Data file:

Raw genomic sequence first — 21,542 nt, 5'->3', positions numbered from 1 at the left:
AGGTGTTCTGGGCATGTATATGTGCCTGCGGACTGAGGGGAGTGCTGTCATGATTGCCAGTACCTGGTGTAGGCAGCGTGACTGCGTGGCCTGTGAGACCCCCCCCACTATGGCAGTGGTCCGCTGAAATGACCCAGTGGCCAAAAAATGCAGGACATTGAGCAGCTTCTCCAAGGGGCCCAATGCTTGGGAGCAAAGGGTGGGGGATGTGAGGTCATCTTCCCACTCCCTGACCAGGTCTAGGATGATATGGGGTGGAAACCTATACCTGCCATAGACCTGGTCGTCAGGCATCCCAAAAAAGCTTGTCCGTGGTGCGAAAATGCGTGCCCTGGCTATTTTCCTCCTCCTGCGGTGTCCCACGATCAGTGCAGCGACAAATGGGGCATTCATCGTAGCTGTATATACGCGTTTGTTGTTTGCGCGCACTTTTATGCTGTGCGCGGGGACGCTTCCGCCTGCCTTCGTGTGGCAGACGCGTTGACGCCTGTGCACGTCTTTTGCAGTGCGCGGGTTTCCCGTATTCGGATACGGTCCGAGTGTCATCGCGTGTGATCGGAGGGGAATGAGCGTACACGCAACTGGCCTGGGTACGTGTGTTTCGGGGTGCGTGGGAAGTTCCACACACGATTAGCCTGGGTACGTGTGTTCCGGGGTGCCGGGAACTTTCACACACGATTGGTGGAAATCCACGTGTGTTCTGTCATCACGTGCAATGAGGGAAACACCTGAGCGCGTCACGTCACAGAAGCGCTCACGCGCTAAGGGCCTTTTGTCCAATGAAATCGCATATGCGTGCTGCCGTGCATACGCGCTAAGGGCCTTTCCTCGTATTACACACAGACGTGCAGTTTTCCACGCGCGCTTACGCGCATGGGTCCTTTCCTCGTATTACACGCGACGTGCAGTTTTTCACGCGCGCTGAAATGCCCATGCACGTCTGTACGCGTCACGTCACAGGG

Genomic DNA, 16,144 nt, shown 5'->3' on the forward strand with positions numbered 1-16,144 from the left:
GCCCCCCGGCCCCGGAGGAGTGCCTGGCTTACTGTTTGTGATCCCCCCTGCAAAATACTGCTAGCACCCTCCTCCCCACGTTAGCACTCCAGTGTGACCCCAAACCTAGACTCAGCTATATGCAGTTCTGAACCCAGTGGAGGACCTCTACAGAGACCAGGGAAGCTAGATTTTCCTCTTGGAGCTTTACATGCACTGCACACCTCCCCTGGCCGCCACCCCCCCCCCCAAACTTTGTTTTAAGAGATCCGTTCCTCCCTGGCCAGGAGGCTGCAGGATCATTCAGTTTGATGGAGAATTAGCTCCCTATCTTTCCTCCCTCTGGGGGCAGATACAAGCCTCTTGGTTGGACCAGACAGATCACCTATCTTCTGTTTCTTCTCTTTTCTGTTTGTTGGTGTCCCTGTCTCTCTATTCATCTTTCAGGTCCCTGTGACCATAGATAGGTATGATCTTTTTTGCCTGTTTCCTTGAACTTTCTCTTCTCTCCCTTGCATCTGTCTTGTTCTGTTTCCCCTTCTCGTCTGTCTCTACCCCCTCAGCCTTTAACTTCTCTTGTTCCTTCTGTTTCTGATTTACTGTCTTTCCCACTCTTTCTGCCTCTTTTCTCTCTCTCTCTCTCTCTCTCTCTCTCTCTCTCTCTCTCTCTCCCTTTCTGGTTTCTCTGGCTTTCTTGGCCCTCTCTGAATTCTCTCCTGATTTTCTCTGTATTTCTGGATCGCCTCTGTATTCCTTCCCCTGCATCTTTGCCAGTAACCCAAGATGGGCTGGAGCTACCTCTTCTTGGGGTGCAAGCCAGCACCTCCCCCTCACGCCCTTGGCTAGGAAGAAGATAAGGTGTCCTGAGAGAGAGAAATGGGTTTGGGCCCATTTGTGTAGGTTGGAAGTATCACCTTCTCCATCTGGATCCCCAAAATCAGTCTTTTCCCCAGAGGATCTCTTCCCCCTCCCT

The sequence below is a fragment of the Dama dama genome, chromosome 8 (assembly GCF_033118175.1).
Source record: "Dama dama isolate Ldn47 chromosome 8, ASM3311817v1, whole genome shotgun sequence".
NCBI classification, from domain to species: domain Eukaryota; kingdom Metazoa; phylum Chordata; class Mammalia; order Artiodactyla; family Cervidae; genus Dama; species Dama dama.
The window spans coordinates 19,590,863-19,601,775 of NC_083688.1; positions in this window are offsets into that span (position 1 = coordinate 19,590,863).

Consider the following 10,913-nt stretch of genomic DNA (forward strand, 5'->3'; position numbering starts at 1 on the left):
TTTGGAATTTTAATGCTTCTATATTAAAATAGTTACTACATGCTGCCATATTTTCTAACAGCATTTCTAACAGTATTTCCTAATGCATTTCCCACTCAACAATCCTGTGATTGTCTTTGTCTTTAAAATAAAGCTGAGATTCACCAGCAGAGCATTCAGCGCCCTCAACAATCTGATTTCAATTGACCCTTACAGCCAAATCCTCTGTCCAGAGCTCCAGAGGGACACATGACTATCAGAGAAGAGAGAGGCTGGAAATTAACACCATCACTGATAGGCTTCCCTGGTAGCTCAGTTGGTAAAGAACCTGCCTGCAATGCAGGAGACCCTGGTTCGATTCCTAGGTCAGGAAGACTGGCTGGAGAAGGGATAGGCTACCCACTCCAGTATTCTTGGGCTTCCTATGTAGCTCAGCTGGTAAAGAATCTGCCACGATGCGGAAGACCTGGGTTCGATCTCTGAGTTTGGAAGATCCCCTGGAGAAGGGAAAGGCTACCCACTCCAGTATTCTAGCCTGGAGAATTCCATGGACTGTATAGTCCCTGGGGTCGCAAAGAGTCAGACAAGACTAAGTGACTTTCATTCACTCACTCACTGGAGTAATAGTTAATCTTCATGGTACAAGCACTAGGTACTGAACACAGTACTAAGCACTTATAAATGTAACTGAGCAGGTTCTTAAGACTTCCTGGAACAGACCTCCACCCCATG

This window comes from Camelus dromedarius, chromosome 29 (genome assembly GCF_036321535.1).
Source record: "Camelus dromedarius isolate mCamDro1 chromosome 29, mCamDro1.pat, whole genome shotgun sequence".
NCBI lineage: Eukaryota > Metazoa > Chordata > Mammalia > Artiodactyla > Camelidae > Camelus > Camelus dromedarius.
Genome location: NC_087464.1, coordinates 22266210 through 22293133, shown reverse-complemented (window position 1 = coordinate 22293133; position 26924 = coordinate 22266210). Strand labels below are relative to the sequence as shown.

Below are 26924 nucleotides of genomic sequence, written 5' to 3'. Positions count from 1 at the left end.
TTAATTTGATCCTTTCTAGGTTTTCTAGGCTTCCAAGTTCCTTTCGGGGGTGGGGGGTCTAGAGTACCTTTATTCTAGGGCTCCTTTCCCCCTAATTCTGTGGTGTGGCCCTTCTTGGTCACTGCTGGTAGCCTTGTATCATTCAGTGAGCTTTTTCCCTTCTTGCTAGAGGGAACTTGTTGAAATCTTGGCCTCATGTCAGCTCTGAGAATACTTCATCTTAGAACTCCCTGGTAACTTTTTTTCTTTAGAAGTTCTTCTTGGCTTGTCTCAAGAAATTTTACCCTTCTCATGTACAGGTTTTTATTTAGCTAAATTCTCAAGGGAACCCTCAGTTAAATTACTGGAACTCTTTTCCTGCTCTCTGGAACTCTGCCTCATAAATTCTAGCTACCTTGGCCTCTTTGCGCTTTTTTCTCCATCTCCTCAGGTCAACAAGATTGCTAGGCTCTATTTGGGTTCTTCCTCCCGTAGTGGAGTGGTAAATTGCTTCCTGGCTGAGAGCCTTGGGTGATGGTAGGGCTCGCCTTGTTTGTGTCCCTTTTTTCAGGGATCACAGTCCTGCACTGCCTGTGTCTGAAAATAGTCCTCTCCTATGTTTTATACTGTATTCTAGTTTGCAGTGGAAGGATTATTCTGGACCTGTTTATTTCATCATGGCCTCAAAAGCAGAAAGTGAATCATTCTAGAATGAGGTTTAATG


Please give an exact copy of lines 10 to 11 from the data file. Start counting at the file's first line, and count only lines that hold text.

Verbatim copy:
TTTGGAATTTTAATGCTTCTATATTAAAATAGTTACTACATGCTGCCATATTTTCTAACAGCATTTCTAACAGTATTTCCTAATGCATTTCCCACTCAACAATCCTGTGATTGTCTTTGTCTTTAAAATAAAGCTGAGATTCACCAGCAGAGCATTCAGCGCCCTCAACAATCTGATTTCAATTGACCCTTACAGCCAAATCCTCTGTCCAGAGCTCCAGAGGGACACATGACTATCAGAGAAGAGAGAGGCTGGAAATTAACACCATCACTGATAGGCTTCCCTGGTAGCTCAGTTGGTAAAGAACCTGCCTGCAATGCAGGAGACCCTGGTTCGATTCCTAGGTCAGGAAGACTGGCTGGAGAAGGGATAGGCTACCCACTCCAGTATTCTTGGGCTTCCTATGTAGCTCAGCTGGTAAAGAATCTGCCACGATGCGGAAGACCTGGGTTCGATCTCTGAGTTTGGAAGATCCCCTGGAGAAGGGAAAGGCTACCCACTCCAGTATTCTAGCCTGGAGAATTCCATGGACTGTATAGTCCCTGGGGTCGCAAAGAGTCAGACAAGACTAAGTGACTTTCATTCACTCACTCACTGGAGTAATAGTTAATCTTCATGGTACAAGCACTAGGTACTGAACACAGTACTAAGCACTTATAAATGTAACTGAGCAGGTTCTTAAGACTTCCTGGAACAGACCTCCACCCCATG

This window comes from Camelus dromedarius, chromosome 29 (genome assembly GCF_036321535.1).